Yesterday, many of iOS developers left the WWDC keynote with their heads hanging due to Apple replicating their apps functionality in iOS. As wounded as they are, I have a gut feeling that they’re incidental casualties in a much bigger battle.

In the Apple developer word, there’s the term “Sherlocked” — it’s when you create an app, and the Apple rocks up and provides the same functionality baked in essentially destroying your version. It’s named after an event that happened with Mac OS 10.2, which shipped with Sherlock 3, killing off Karelia Watson, amidst claims that Apple copied the indie developer’s application.

Yesterday’s WWDC announcement of iOS 5 saw a mammoth rash of Sherlocking. Marco Arment from Instapaper tweeted a single word response, before writing a more balanced take on Safari’s Read Later. Camera+ was famously pulled from the App Store for using the volume key to take photos — so when Apple announced this functionality built in, it prompted some rather vocal developer responses. Indeed, it was a Sherlocking on a level not seen before. If you are a developer working on apps that are for Twitter, internet browsing, photography, photo editing, photo sharing, task management, or instant messaging, you’re probably pretty pissed right now. Even some hardware manufacturers are hurting. The New York Times has a pretty good list of individual apps that got hit this time round, and TUAW hits what was cribbed from jailbreak devs.

The funny thing? My gut tells me that most of these devs were caught in the crossfire, not specific targets of Apple’s ire or thievery. I think Apple’s chasing giants, and these guys are getting caught in the middle. In my mind, many of the new iOS features are clearly taken from and attacking the other major smartphone platforms out there. Apple is doing what they often do, taking existing technology and improving it in order to steal customers away from other platforms.

Windows Phone 7

Lets start with the smallest fish in the smartphone sea, Windows Phone 7. WP7 has some incredible features, and has arguably the best and most unified UI of any smartphone platform — but has been plagued by software and hardware issues throughout its short life. Apple has managed to pick up two prominent features from the platform, despite its small size. WP7 was built with deep, deep social networking integration, and Facebook feeds directly into your address book, and you can easily send media directly to the services. While the Facebook integration isn’t quite there, the new Twitter-heavy base of iOS looks mighty similar in concept. Your Twitter contacts can head to your address book, and now tweeting from your phone is easy as anything.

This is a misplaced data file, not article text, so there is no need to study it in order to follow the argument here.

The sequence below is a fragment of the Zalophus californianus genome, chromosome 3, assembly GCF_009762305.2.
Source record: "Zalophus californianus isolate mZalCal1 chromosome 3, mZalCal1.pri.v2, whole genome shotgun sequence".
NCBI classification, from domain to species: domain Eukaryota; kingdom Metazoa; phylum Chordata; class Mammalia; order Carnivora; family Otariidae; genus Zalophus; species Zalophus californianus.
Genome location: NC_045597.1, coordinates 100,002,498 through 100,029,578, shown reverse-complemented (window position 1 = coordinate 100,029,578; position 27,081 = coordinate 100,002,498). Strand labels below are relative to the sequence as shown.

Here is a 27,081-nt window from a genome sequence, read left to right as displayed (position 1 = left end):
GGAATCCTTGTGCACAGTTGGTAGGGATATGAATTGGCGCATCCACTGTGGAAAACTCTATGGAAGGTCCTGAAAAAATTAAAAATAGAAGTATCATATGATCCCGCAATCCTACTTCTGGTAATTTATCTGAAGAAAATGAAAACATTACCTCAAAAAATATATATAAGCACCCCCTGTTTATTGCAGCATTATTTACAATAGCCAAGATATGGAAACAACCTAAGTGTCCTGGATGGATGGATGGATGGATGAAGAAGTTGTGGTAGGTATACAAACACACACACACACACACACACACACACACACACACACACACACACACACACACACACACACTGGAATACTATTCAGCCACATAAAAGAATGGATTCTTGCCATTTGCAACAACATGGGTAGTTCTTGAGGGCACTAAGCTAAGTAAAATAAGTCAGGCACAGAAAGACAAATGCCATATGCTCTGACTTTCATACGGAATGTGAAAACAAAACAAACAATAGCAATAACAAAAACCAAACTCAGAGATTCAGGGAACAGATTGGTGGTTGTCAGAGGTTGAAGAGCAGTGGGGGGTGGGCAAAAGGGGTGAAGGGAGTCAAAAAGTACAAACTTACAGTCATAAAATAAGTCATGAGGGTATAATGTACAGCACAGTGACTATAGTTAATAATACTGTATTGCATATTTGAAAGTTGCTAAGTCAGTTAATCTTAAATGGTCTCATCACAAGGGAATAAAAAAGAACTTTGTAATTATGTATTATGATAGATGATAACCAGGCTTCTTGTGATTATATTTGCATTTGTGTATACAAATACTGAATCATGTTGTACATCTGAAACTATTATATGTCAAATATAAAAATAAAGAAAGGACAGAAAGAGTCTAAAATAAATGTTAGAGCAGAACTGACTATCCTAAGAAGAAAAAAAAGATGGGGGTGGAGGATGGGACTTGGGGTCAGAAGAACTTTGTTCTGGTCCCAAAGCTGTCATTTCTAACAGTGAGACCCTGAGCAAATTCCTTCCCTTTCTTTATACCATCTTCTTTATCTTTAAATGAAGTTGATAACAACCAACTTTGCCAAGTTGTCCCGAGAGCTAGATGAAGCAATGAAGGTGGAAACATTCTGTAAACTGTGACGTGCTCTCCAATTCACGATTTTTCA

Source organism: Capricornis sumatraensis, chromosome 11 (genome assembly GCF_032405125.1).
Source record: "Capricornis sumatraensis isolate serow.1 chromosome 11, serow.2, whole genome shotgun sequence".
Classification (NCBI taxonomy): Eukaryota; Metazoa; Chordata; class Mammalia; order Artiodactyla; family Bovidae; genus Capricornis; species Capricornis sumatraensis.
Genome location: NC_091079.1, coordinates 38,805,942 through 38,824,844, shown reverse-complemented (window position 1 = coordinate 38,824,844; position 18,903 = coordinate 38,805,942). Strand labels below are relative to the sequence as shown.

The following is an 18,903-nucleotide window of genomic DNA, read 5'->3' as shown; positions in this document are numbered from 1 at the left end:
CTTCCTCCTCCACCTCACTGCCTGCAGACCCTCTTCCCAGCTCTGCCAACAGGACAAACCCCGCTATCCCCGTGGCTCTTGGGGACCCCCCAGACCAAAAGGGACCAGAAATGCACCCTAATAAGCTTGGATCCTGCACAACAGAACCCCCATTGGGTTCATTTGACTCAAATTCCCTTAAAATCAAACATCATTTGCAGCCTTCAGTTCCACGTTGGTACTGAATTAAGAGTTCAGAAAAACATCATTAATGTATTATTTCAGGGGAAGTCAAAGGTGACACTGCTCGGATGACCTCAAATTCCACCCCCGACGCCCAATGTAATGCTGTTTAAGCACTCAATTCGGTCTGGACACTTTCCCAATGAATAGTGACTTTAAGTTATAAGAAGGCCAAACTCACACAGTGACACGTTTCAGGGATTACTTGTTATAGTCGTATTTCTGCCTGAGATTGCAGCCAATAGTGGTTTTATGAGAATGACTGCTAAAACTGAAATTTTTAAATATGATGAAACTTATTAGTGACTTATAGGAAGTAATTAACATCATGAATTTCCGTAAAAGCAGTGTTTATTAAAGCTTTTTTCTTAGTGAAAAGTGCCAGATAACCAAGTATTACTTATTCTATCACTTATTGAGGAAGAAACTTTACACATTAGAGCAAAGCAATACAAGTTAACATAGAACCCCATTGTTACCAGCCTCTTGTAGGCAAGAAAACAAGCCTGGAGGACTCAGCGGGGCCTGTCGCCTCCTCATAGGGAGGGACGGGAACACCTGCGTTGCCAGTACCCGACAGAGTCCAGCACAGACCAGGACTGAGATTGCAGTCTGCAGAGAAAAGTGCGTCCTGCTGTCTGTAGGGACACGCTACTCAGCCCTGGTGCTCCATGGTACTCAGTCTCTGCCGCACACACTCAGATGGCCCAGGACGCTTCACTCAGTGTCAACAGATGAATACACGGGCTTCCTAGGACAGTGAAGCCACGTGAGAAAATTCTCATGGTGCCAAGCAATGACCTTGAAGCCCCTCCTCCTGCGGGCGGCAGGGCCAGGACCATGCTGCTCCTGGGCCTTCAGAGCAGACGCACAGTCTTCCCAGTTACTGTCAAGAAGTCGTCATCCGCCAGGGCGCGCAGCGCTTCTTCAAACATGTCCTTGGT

You know how you can now take photos from the lock screen with iOS 5, and use the volume control to grab an image? Another feature that Windows Phone 7 has had for some time — except they have a dedicated camera button. Microsoft even prominently demoed the feature in an early keynote. Check out how they do it at around 25 seconds into the video above.


Pic via Android Central

Even though Android is clearly Apple’s biggest competitor, they weren’t the major target of Apple’s ire with iOS 5. Most of what I spotted yesterday was Apple taking notes on things Android had done well, and hopefully improving them. Swipe up to see a list of notifications? Oh yeah, that’s definitely an Android trick. It’s a useful one doubtless, but saying they didn’t look to Android for how to implement seems to be blind. Cloud based syncing has also been a reality for Android for a long time using Google’s services.

One place Apple looked at Android and is going to massively surpass them is through over-the-air updates. OTA updates are how many Android users get the newest version of their OS — except they’re huge files, and only released after both the handset manufacturer and the carrier have added their own layer of filth on top of the original. This has lead to some recent handsets stuck on old versions of Android, despite newer ones being available. Apple still has complete control of the OS update schedule, and with the advent of delta updates — just downloading the changed files instead of the whole thing — installing the newest version of iOS should be instant and painless.


BlackBerry is an ailing operating system, there’s no doubt about it — and Apple may just have landed a death blow with iMessage. For non-enterprise users still using their BB, the killer feature that keeps many of them there is BBM: BlackBerry Messenger. A free, universal IM system that allows you to instantly contact any other BlackBerry user anywhere. Sound familiar? At the height of BlackBerry’s popularity, it was a major feature, and meant that you could contact your friends without dropping cash on text messaging. There was even a rumor of BlackBerry porting the app to other platforms in order to retain some users. The only thing that BBM has right now that iMessage doesn’t is the ability to generate QR codes for trading contact details.

I’m willing to bet a bunch of BlackBerry users who stayed on the platform because there was nothing as widespread as BBM anywhere else are now looking at iOS pretty damn closely. Free text, video and picture messaging to any user around the world? That’s a big draw, and when the world’s most popular mobile OS offers it too, it’s probably time to jump ship.

Apple has clearly been keeping an eye on the competition, and is cribbing good ideas in order to remove in feature shortfalls that may prevent users from coming over to Apple. There are still plenty of things they could pick up — better Facebook integration, free turn-by-turn navigation, widgets and the like — but if nothing else, yesterday’s announcement shows that Apple is willing to see what the competition is doing better, and adapt. Like Steve Jobs famously quoted, “good artists copy, great artists steal.”